Skin assessment should be the focus in a patient with contact dermatitis.

  • Skin characteristics. Assess skin, noting color, moisture, texture, and temperature.
  • Lesions. Note erythema, edema, tenderness, presence of erosions, excoriations, fissures, and thickening.
  • Appearance. Assess the patient’s perception of and behavior related to changed appearance.

Nursing Diagnosis

Based on the assessment data, the major nursing diagnoses are:

Nursing Care Planning & Goals

Main Article: 4 Dermatitis Nursing Care Plans

The major goals for the patient are:

  • Patient maintains optimal skin integrity within limits of the disease, as evidenced by intact skin.
  • Patient verbalizes feeling about lesions and continues daily activities and interactions.
  • Patient remains free of secondary infection.
  • Patient reports increased comfort level and skin remains intact.

Nursing Interventions

Nursing interventions appropriate for the patient include:

  • Skin care. Encourage the patient to bathe in warm water using a mild soap, then air dry the skin and gently pat to dry.
  • Topical application. Usual application of topical steroid creams and ointments is twice a day, spread thinly and sparingly.
  • Phototherapy preparation. Prepare the patient for phototherapy, because this method uses ultraviolet A or B light waves to promote healing of the skin.
  • Acknowledge patient’s feelings. Allow patient to verbalize feelings regarding their skin condition.
  • Proper hygiene. Encourage the patient to keep the skin clean, dry, and well lubricated to reduce skin trauma and risk for infection.


Expected patient outcomes include:

  • Patient maintained optimal skin integrity within limits of the disease, as evidenced by intact skin.
  • Patient verbalized feeling about lesions and continues daily activities and interactions.
  • Patient remained free of secondary infection.
  • Patient reported increased comfort level and skin remains intact.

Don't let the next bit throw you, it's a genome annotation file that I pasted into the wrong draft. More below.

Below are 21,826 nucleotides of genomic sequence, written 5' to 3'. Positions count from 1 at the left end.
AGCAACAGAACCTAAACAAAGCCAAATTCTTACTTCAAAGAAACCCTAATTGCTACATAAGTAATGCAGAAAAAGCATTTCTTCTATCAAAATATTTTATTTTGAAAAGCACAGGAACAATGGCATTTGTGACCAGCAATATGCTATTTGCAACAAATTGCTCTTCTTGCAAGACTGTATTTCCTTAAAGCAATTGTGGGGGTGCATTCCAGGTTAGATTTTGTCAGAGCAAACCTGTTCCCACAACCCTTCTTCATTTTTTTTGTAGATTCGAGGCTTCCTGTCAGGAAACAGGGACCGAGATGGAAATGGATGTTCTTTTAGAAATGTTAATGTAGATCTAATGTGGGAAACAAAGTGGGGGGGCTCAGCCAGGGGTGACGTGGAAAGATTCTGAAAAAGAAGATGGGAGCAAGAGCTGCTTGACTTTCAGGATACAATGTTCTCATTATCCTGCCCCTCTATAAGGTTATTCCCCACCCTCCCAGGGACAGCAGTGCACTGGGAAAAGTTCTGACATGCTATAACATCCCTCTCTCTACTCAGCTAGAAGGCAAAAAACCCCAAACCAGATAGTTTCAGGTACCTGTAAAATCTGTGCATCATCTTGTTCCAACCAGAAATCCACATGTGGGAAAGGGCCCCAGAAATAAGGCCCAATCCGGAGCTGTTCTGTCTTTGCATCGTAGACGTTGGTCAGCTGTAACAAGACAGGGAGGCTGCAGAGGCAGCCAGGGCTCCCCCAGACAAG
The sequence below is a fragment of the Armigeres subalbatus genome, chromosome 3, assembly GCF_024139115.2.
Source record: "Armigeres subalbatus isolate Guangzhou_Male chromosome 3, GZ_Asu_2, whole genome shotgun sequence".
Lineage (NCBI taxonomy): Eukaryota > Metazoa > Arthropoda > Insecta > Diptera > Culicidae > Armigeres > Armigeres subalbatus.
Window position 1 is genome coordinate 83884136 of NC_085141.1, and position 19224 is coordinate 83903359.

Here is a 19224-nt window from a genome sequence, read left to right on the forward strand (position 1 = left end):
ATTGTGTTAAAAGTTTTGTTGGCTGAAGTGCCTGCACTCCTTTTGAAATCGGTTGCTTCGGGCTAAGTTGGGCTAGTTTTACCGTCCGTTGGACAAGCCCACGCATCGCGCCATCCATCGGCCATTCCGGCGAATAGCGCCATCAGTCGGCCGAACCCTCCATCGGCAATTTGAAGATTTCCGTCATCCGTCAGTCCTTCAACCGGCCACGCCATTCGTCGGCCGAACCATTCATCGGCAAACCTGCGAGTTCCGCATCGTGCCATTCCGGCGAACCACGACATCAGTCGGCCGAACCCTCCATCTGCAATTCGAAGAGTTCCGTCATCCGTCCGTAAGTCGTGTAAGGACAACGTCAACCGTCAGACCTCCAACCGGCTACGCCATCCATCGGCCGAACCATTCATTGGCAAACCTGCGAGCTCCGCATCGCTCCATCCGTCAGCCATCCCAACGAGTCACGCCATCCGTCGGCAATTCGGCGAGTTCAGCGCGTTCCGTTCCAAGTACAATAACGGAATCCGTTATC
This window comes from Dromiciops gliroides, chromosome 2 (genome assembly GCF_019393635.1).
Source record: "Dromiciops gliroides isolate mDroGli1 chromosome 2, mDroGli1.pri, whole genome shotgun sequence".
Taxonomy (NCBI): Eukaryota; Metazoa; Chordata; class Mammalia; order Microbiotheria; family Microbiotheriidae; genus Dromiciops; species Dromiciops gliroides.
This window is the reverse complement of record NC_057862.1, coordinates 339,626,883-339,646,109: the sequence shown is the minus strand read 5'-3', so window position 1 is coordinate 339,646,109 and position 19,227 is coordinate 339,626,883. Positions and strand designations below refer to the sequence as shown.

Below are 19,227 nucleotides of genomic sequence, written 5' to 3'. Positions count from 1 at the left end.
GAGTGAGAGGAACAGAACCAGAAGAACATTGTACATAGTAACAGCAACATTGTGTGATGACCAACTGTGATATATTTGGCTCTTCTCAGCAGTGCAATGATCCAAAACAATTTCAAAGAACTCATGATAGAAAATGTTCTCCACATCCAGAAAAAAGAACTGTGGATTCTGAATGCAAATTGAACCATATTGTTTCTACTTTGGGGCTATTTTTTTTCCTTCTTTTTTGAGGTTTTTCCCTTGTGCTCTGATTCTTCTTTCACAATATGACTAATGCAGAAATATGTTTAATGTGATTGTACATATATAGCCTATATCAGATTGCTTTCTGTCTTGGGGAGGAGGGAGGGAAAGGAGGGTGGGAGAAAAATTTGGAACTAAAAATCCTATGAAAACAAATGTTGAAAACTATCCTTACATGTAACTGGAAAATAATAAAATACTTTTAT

Discharge and Home Care Guidelines

To help reduce itching and soothe inflamed skin, the following should be followed:

  • Avoid the irritant. Avoid allowing the reaction-causing substance to touch the skin
  • Anti-itch creams. Apply anti-itch creams or calamine lotion to the affected area.
  • Cold application. Moisten soft cloths and hold them against the rash to soothe the skin for 15 to 30 minutes.
  • Avoid fragrance-containing substances. Choose soaps, powders, and other personal products that are fragrance-free, as it could irritate the affected area.

Documentation Guidelines

The focus of documentation include:

  • Characteristics of lesions or condition.
  • Causative and contributing factors.
  • Impact of condition on personal image and lifestyle.
  • Observations, presence of maladaptive behaviors, emotional changes, level of independence.
  • Support system available.
  • Recent or current antibiotic therapy.
  • Signs and symptoms of infectious process.
  • Plan of care.
  • Teaching plan.
  • Responses to interventions, teaching, and actions performed.
  • Attainment or progress toward desired outcomes.
  • Modifications to plan of care.

See Also

Marianne leads a double life, working as a staff nurse during the day and moonlighting as a writer for Nurseslabs at night. As an outpatient department nurse, she has honed her skills in delivering health education to her patients, making her a valuable resource and study guide writer for aspiring student nurses.